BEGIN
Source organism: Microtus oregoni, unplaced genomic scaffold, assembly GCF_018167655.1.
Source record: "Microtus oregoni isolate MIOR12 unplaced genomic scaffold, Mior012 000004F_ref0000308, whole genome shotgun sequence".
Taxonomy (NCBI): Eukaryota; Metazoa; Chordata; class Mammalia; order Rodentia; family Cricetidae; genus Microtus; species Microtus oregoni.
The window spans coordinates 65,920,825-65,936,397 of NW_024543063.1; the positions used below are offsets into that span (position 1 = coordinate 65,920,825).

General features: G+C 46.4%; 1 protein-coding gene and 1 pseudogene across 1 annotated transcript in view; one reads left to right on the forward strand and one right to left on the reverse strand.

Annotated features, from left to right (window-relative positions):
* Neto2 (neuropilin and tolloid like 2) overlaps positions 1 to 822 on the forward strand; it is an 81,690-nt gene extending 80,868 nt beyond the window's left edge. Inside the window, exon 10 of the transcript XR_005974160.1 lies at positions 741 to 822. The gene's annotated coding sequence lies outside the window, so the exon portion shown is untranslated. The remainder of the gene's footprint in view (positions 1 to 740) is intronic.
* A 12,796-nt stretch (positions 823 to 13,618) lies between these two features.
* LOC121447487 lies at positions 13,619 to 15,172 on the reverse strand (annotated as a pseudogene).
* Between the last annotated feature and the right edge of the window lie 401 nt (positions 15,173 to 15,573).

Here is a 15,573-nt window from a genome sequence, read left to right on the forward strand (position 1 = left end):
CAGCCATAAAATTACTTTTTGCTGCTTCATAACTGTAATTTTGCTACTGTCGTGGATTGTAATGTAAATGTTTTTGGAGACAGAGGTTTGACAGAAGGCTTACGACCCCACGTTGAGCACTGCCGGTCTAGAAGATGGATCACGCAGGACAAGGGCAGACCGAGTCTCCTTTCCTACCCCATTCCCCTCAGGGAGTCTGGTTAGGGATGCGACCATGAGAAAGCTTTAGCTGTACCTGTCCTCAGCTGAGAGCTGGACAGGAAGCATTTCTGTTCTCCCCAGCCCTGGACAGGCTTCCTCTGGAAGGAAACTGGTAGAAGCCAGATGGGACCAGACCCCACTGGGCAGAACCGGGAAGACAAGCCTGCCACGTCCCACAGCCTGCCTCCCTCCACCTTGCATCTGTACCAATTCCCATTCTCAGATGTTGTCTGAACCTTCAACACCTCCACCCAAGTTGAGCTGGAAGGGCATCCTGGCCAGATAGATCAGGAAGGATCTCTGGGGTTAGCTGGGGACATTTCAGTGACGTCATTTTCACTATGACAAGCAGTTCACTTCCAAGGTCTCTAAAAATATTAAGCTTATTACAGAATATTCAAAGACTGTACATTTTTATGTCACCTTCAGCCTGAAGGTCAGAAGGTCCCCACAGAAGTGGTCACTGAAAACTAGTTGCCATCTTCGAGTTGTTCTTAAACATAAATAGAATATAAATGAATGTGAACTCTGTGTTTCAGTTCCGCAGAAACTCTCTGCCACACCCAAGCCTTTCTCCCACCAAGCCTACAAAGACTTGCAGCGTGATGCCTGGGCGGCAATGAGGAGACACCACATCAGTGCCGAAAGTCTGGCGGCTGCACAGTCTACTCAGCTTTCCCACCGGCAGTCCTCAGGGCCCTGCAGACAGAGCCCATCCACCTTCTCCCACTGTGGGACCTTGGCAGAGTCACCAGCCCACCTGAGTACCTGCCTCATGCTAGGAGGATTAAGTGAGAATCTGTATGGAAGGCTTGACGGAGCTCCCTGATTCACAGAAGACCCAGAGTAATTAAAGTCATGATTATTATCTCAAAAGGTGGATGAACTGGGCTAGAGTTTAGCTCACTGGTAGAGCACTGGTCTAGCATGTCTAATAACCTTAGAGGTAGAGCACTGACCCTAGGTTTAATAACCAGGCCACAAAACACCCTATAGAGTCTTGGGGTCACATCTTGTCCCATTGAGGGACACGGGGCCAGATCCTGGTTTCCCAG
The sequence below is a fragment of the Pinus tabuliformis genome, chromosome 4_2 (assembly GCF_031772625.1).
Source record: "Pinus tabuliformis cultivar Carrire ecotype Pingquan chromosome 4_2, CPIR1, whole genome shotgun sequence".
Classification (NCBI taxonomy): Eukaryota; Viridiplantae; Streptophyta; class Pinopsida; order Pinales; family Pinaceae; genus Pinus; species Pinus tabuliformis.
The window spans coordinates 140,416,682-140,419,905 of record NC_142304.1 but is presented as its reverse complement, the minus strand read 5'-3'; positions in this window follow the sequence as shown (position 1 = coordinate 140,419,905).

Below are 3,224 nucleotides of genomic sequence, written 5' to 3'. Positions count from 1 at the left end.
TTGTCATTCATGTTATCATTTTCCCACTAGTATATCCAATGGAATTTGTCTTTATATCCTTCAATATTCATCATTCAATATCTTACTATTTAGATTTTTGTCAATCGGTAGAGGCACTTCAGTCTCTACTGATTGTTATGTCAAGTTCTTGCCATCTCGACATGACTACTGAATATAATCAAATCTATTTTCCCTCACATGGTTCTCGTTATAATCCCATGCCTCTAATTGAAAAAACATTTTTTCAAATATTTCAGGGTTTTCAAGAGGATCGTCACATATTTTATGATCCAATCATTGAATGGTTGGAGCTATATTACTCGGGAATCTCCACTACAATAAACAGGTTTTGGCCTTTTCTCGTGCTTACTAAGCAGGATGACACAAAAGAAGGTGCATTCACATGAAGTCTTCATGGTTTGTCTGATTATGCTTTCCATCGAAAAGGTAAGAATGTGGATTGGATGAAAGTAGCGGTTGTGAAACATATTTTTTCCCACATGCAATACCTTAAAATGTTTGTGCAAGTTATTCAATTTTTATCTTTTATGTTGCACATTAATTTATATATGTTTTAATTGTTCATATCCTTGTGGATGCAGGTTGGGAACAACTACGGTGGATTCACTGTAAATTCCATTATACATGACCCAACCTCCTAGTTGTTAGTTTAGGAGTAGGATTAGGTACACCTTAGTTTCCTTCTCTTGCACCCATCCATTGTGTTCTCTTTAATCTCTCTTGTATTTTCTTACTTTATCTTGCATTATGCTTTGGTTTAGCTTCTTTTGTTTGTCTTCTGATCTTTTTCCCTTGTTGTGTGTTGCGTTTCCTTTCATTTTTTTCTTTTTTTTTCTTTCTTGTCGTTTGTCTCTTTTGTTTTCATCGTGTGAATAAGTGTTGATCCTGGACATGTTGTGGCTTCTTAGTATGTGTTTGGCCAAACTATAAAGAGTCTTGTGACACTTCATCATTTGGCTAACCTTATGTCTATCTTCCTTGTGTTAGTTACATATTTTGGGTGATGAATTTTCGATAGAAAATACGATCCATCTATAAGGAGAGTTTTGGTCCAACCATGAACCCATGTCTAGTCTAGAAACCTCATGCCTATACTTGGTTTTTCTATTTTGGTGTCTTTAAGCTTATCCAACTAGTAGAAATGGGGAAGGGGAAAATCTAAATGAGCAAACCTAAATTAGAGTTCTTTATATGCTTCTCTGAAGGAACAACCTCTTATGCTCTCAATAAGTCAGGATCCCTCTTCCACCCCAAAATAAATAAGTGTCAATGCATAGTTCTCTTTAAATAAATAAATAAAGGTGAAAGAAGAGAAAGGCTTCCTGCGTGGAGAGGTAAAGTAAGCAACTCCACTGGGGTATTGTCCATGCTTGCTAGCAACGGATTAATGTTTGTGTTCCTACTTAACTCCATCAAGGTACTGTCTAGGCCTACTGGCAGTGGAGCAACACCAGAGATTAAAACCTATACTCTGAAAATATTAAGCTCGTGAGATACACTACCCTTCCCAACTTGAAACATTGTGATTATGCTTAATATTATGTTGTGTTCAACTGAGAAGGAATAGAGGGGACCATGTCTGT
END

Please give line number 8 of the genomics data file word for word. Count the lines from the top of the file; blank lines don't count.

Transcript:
* A 12,796-nt stretch (positions 823 to 13,618) lies between these two features.